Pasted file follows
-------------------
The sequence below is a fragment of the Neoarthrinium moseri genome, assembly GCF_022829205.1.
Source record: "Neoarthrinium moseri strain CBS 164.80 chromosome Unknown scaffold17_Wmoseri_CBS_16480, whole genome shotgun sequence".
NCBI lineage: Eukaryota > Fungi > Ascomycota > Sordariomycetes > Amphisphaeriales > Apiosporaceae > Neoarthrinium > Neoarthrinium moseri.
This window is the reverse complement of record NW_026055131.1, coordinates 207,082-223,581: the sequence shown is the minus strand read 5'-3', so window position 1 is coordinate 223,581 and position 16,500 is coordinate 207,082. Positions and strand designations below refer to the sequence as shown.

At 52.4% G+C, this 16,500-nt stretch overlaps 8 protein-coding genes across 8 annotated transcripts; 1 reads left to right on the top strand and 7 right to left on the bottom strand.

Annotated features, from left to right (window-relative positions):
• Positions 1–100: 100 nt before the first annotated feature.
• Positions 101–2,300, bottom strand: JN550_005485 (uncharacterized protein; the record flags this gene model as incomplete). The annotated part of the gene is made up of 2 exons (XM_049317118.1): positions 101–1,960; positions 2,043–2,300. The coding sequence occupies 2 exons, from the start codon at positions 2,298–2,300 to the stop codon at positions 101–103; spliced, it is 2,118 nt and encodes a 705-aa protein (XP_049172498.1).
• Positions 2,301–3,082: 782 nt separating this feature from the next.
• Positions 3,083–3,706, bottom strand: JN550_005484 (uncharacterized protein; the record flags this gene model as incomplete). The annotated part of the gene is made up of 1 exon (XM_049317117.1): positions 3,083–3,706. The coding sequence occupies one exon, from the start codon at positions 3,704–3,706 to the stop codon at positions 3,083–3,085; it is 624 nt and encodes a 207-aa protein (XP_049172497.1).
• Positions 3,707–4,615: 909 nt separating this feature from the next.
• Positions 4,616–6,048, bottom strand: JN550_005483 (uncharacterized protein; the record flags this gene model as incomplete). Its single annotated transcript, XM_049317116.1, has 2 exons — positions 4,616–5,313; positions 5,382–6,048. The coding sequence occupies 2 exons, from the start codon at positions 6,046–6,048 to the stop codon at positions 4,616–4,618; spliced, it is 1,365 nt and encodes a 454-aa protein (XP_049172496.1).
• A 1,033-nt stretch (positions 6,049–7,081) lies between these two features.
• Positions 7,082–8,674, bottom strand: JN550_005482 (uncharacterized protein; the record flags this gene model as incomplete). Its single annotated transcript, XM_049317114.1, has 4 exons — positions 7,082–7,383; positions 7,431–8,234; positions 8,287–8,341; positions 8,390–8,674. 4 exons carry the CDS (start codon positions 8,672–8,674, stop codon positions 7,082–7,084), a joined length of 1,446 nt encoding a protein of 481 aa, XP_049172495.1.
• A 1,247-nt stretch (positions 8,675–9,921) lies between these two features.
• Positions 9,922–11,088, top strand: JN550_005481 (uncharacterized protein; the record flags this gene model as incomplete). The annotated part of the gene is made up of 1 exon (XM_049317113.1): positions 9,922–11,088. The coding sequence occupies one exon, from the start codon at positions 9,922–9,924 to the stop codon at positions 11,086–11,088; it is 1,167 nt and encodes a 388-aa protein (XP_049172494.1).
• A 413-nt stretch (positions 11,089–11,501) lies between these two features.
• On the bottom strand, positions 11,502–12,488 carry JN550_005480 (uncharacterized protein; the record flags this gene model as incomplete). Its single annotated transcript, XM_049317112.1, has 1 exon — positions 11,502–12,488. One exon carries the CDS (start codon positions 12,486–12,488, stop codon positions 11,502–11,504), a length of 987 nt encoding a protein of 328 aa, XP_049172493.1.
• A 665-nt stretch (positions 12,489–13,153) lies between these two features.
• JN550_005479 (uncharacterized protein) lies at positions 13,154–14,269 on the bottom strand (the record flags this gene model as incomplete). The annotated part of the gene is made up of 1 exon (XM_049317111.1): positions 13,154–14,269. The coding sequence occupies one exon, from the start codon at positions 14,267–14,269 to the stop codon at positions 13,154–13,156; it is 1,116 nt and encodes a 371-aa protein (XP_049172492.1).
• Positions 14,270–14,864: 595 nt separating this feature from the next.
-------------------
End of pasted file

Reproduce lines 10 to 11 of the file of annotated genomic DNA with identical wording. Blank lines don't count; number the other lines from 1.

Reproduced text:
• Positions 3,083–3,706, bottom strand: JN550_005484 (uncharacterized protein; the record flags this gene model as incomplete). The annotated part of the gene is made up of 1 exon (XM_049317117.1): positions 3,083–3,706. The coding sequence occupies one exon, from the start codon at positions 3,704–3,706 to the stop codon at positions 3,083–3,085; it is 624 nt and encodes a 207-aa protein (XP_049172497.1).
• Positions 3,707–4,615: 909 nt separating this feature from the next.